At around 80 kilometres (about 50 miles), or an hour and a half from Thailand’s capital city Bangkok, Ayutthaya makes for a popular day trip for those looking for a spot of culture found beyond the walls of the Grand Palace. Under Thailand’s baking sun, the historic city hosts thousands of domestic and foreign visitors every day. The grandeur of the now-ruinous temples and statues can set the mind wondering just how much of a spectacular place it was in its heyday, but attentions and thoughts soon turn towards the present when tourists come across its most famous feature.
Under the watchful eye of a guard throughout the day, the Buddha head growing amongst the roots of the banyan tree is one of the most recognisable images of Ayutthaya and of Thailand in general. A striking sight with an enduring effect, it’s speculated that it was entwined in the roots after a thief placed it there and never returned, but its origins could also be traced back to the 18th century, when the city itself was razed to the ground during war.
Founded in 1350 and becoming the second capital of Siam — now modern-day Thailand — after Sukhothai, Ayutthaya was thought to be the largest city in the world, with one million inhabitants, and was home to a number of awe-inspiring temples. Ayutthaya was also a trading hub that connected Asia with the West. Siam had frequently clashed with the Burmese Kingdom throughout its history, and were defeated in 1767. Following a long siege, the city of Ayutthaya fell to the Burmese and was razed by the invading forces, with its temples, statues and records all destroyed in the process. The city was left broken, abandoned and plundered, but was brought back to life by the Thai government in the 20th century.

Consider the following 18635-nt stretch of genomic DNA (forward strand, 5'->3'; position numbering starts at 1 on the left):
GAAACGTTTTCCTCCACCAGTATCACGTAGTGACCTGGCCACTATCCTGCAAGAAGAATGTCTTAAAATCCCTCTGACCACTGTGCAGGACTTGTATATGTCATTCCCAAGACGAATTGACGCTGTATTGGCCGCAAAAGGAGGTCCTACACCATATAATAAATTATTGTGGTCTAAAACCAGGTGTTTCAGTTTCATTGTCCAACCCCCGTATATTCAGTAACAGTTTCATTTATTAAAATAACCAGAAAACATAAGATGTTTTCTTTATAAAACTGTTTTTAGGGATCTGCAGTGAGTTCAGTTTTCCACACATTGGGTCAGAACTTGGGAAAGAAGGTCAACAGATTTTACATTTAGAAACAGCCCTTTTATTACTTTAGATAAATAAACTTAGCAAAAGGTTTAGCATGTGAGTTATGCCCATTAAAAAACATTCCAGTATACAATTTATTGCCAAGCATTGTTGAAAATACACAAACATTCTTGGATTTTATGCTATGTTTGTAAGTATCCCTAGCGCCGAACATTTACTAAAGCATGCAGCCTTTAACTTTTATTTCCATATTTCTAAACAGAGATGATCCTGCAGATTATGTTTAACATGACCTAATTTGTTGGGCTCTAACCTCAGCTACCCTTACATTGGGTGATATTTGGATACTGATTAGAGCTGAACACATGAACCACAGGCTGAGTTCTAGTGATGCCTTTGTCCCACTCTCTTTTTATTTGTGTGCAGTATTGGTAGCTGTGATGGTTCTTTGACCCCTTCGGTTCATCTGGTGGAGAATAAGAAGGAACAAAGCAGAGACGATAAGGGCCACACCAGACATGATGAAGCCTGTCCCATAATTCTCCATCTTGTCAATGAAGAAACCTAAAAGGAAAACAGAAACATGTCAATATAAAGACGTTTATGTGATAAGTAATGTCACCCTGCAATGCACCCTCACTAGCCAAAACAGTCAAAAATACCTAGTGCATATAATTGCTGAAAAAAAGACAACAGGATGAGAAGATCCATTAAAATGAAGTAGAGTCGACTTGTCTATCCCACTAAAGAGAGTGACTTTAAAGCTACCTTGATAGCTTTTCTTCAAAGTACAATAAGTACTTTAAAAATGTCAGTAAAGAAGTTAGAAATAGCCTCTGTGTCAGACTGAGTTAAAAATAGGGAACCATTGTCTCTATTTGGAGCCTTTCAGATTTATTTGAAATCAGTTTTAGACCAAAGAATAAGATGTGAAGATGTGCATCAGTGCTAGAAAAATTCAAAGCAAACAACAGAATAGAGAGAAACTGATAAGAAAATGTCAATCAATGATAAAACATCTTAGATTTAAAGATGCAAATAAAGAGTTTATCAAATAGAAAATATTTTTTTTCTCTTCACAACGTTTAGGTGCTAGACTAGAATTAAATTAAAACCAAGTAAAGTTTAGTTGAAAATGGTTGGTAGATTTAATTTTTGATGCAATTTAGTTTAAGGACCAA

Whilst the thief responsible for taking the Buddha head to the roots might not have been successful in his attempt to steal artifacts, others unfortunately were. With gangs of looters growing in frequency, the Thai government acted in the mid-20th century to protect the ruins and its heritage. The Department of Fine Art began restoring and protecting the city and, whilst the damage the Burmese inflicted on the city cannot be undone, it ensured that the city wouldn’t fall into further disrepute. The department provided the world with stunning examples of Khmer architecture, artwork and mysteries that may never be solved, but will be speculated on during the years to come.